With election tour buses clocking up the miles and manifestos soon to go to print, the last data on NHS performance measures before the election, released this week, shows us what the incoming government will be inheriting. So what does it tell us?
In brief, in May 2010 the coalition government inherited a waiting list for elective treatment of around 2.6 million patients, with performance standards for both admitted (inpatients) and non-admitted patients (outpatients) being met (the target for those still waiting was yet to be introduced).
By June 2014, however, the total waiting list for elective treatment had increased to 3.14 million, the performance standard for inpatients had been missed for four months out of the previous five, and the proportion of outpatients and patients still waiting for treatment for more than 18 weeks showed an increasing trend.
Concerns over deteriorating performance and rising long waits led the Secretary of State for Health to inject £250 million into the system – and suspend penalties for hospitals who had breached the waiting times target – to help treat some of the longest waiting patients before the year was out.
Further to this, in September 2014, with additional activity not at desired levels, NHS England and Monitor upped the incentive further by agreeing that all additional activity over and above what hospitals had planned to deliver would be paid at 115 per cent of regular tariff.
The effect of this was that by December all waiting time targets were being met, but the number of patients still waiting to begin treatment – the very group the additional activity was meant to be helping – was growing. Indeed, by January this year the NHS was once again breaching the target for inpatients and was very close to breaching the target for outpatients.
In a final push to try to get control of waiting lists before the election, the tripartite of Monitor, the NHS Trust Development Agency and NHS England wrote to trusts at the beginning of February to say that the amnesty for breach penalties would be brought back for the final quarter of 2014/15. The purpose of this was for hospitals to continue to focus on and treat the patients who had been waiting longest.
However, the latest data (February 2015) continues to show mixed results. The percentage of inpatients waiting more than 18 weeks for treatment (13 per cent) is the highest since this target was introduced in 2008, and the percentage (5.3 per cent) of non-admitted patients is the highest for more than six years (see figure below).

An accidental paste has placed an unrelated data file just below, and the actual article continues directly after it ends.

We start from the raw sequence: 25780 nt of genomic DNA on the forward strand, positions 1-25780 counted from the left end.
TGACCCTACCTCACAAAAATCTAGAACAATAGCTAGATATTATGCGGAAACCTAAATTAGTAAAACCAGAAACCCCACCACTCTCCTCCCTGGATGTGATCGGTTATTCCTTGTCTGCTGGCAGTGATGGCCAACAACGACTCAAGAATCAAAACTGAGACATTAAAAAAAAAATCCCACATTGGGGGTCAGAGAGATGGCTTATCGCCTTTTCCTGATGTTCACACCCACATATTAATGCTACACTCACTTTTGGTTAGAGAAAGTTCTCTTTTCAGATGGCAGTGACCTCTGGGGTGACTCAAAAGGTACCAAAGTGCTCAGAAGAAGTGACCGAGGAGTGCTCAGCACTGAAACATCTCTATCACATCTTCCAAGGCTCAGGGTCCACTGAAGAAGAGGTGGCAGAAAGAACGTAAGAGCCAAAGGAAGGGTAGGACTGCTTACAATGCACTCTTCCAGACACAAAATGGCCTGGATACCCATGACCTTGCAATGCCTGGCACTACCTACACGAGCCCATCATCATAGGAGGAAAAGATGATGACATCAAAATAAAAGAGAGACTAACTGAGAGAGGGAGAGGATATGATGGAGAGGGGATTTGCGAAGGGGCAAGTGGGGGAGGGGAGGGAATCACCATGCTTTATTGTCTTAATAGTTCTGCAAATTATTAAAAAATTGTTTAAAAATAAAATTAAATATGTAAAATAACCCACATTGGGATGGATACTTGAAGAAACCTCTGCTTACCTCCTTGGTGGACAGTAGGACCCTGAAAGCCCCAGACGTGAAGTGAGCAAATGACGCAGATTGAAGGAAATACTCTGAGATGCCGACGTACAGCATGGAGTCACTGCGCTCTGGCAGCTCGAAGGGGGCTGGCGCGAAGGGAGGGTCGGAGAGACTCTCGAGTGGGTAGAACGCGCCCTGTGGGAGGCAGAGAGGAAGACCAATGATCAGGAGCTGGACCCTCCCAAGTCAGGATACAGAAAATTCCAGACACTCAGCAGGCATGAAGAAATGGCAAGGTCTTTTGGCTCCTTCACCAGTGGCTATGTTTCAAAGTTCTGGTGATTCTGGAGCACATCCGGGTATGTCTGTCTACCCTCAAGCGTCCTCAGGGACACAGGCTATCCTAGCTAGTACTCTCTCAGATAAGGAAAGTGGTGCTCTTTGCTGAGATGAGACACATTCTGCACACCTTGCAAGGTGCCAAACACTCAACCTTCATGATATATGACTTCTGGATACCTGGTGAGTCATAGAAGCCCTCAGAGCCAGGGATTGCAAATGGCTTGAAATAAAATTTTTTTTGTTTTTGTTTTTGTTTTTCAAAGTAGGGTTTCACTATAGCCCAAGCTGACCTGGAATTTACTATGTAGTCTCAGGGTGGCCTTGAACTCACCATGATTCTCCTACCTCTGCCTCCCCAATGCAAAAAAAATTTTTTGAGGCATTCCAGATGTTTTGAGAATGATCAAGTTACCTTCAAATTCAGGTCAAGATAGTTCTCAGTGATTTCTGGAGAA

On the other hand, the number of patients waiting more than 18 weeks to begin treatment has reduced while more of the patients who were waiting longest were treated than in previous months.
The total size of the waiting list also presents a mixed picture. When the Secretary of State’s initiatives were introduced in June 2014, the total waiting list had risen to 3.14 million patients. In February 2015 this had reduced to 2.93 million; however, this is still high compared to recent years.
Another point to bear in mind is that the number of trusts that report their waiting list data has decreased. When including these non-reporting trusts, NHS England estimated the true size of the waiting list in February 2015 to be around 3.1 million patients.
So the next government to take office in May will find an NHS struggling to maintain its iconic 18-week target. The system continues to be in managed breach, with additional activity charged at 115 per cent of regular tariff with a long total waiting list to boot. This is a disappointing result after a year in which extra money and exhaustive performance management has been devoted to the problem. Special measures to maintain performance on 18 week referral-to-treatment times are beginning to look like business as usual.
- Catch up with our commentary and analysis ahead of the 2015 election
- Examine NHS performance in our latest Quarterly Monitoring Report